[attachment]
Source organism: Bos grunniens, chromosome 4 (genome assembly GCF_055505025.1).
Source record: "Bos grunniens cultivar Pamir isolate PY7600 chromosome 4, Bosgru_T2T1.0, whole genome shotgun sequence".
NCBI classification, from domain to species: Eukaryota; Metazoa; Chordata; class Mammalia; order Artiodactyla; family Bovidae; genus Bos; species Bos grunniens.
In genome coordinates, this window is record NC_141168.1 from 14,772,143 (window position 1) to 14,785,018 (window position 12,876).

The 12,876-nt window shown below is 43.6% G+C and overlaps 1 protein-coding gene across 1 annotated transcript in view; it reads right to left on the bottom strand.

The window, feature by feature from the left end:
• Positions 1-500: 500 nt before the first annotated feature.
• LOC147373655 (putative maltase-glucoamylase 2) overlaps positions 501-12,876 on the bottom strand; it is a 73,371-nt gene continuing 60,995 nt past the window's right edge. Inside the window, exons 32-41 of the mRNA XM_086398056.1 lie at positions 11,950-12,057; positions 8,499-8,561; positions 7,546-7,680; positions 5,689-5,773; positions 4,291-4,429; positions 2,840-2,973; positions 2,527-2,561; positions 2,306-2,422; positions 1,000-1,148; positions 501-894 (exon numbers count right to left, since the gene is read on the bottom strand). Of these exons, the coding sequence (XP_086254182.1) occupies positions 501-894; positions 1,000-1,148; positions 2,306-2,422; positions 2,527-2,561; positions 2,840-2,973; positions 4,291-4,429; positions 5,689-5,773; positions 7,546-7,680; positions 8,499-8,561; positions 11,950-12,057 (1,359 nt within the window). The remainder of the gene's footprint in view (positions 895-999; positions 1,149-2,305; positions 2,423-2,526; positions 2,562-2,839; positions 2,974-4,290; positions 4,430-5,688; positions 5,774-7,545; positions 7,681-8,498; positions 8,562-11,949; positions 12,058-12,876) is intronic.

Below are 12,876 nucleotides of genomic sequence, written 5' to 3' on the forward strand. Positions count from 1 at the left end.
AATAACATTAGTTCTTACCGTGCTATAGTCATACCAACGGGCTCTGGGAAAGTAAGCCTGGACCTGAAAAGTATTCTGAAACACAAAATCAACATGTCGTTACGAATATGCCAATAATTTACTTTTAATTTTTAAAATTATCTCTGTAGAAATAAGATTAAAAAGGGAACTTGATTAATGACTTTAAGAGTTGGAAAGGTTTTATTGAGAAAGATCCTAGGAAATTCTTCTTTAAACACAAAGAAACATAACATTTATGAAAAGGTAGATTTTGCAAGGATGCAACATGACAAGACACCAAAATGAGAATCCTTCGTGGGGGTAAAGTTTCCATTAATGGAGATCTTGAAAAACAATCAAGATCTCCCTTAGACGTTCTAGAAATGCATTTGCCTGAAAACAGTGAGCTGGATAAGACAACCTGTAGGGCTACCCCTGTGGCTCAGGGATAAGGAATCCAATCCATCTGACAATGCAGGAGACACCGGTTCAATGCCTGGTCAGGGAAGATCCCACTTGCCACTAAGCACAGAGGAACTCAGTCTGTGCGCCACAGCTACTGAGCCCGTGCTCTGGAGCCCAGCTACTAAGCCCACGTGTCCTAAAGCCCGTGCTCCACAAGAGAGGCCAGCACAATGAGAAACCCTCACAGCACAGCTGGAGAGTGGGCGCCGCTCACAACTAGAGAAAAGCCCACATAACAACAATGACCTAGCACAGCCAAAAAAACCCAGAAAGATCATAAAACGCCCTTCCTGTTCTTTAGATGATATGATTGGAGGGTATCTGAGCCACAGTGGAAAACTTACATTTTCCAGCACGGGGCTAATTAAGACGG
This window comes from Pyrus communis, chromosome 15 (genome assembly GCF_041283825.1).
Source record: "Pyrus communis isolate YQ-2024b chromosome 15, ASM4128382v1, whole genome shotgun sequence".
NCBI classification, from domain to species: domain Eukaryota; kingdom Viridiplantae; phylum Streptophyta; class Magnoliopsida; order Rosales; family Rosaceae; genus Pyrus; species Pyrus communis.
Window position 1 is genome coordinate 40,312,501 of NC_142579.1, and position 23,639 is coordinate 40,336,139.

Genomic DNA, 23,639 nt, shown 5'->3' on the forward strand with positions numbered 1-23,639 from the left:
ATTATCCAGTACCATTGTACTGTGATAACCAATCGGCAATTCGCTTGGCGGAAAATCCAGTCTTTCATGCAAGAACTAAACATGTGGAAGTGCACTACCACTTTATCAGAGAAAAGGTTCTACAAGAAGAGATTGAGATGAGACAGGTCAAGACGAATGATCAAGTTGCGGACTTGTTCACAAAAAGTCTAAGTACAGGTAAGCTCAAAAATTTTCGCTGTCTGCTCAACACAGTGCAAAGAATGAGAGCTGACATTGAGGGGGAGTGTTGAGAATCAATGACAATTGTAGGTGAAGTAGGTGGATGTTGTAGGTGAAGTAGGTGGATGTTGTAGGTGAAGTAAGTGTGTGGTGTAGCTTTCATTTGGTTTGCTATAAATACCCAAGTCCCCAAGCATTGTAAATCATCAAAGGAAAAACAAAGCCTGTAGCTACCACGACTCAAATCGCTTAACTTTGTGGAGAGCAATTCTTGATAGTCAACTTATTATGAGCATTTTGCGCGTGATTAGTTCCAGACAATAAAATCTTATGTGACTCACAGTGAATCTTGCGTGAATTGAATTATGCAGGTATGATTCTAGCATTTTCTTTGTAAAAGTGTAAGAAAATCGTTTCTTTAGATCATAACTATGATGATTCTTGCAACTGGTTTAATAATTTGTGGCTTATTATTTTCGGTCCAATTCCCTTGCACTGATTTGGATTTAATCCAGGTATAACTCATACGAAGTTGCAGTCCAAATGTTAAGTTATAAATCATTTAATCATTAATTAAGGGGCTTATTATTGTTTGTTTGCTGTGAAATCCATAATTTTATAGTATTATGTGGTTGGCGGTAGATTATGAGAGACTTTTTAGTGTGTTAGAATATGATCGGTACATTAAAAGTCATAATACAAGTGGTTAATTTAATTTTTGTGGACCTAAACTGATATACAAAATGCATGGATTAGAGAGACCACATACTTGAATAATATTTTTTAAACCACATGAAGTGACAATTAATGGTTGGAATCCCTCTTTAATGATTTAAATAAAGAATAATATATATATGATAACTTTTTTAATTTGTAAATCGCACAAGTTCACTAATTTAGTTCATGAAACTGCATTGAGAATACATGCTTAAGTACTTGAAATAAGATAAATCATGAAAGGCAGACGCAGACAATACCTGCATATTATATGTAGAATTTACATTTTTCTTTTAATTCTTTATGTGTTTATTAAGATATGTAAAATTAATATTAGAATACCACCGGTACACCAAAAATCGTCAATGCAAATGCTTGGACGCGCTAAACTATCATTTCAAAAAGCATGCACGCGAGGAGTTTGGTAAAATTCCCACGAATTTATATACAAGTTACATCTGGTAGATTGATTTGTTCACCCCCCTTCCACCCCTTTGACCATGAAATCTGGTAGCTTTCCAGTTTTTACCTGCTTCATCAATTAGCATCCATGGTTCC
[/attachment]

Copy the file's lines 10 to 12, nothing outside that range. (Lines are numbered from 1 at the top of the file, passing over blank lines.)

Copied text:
AATAACATTAGTTCTTACCGTGCTATAGTCATACCAACGGGCTCTGGGAAAGTAAGCCTGGACCTGAAAAGTATTCTGAAACACAAAATCAACATGTCGTTACGAATATGCCAATAATTTACTTTTAATTTTTAAAATTATCTCTGTAGAAATAAGATTAAAAAGGGAACTTGATTAATGACTTTAAGAGTTGGAAAGGTTTTATTGAGAAAGATCCTAGGAAATTCTTCTTTAAACACAAAGAAACATAACATTTATGAAAAGGTAGATTTTGCAAGGATGCAACATGACAAGACACCAAAATGAGAATCCTTCGTGGGGGTAAAGTTTCCATTAATGGAGATCTTGAAAAACAATCAAGATCTCCCTTAGACGTTCTAGAAATGCATTTGCCTGAAAACAGTGAGCTGGATAAGACAACCTGTAGGGCTACCCCTGTGGCTCAGGGATAAGGAATCCAATCCATCTGACAATGCAGGAGACACCGGTTCAATGCCTGGTCAGGGAAGATCCCACTTGCCACTAAGCACAGAGGAACTCAGTCTGTGCGCCACAGCTACTGAGCCCGTGCTCTGGAGCCCAGCTACTAAGCCCACGTGTCCTAAAGCCCGTGCTCCACAAGAGAGGCCAGCACAATGAGAAACCCTCACAGCACAGCTGGAGAGTGGGCGCCGCTCACAACTAGAGAAAAGCCCACATAACAACAATGACCTAGCACAGCCAAAAAAACCCAGAAAGATCATAAAACGCCCTTCCTGTTCTTTAGATGATATGATTGGAGGGTATCTGAGCCACAGTGGAAAACTTACATTTTCCAGCACGGGGCTAATTAAGACGG
This window comes from Pyrus communis, chromosome 15 (genome assembly GCF_041283825.1).
Source record: "Pyrus communis isolate YQ-2024b chromosome 15, ASM4128382v1, whole genome shotgun sequence".